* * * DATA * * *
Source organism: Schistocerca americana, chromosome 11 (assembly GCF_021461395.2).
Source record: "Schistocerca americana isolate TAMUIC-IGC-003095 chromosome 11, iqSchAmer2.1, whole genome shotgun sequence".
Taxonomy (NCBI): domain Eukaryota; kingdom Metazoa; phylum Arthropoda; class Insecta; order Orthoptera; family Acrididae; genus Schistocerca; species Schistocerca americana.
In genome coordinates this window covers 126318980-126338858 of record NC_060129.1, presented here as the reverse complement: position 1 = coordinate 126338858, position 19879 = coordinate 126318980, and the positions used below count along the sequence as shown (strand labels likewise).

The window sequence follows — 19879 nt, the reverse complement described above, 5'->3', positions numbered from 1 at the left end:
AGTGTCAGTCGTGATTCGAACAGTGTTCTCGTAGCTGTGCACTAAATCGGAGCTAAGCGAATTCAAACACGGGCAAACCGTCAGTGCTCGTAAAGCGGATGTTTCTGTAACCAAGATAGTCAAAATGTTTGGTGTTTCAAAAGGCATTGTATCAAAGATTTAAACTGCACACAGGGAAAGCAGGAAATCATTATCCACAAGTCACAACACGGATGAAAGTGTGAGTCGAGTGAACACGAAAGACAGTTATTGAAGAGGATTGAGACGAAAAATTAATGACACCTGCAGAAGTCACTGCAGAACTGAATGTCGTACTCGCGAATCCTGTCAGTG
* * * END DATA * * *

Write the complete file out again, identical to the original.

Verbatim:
Source organism: Schistocerca americana, chromosome 11 (assembly GCF_021461395.2).
Source record: "Schistocerca americana isolate TAMUIC-IGC-003095 chromosome 11, iqSchAmer2.1, whole genome shotgun sequence".
Taxonomy (NCBI): domain Eukaryota; kingdom Metazoa; phylum Arthropoda; class Insecta; order Orthoptera; family Acrididae; genus Schistocerca; species Schistocerca americana.
In genome coordinates this window covers 126318980-126338858 of record NC_060129.1, presented here as the reverse complement: position 1 = coordinate 126338858, position 19879 = coordinate 126318980, and the positions used below count along the sequence as shown (strand labels likewise).

The window sequence follows — 19879 nt, the reverse complement described above, 5'->3', positions numbered from 1 at the left end:
AGTGTCAGTCGTGATTCGAACAGTGTTCTCGTAGCTGTGCACTAAATCGGAGCTAAGCGAATTCAAACACGGGCAAACCGTCAGTGCTCGTAAAGCGGATGTTTCTGTAACCAAGATAGTCAAAATGTTTGGTGTTTCAAAAGGCATTGTATCAAAGATTTAAACTGCACACAGGGAAAGCAGGAAATCATTATCCACAAGTCACAACACGGATGAAAGTGTGAGTCGAGTGAACACGAAAGACAGTTATTGAAGAGGATTGAGACGAAAAATTAATGACACCTGCAGAAGTCACTGCAGAACTGAATGTCGTACTCGCGAATCCTGTCAGTG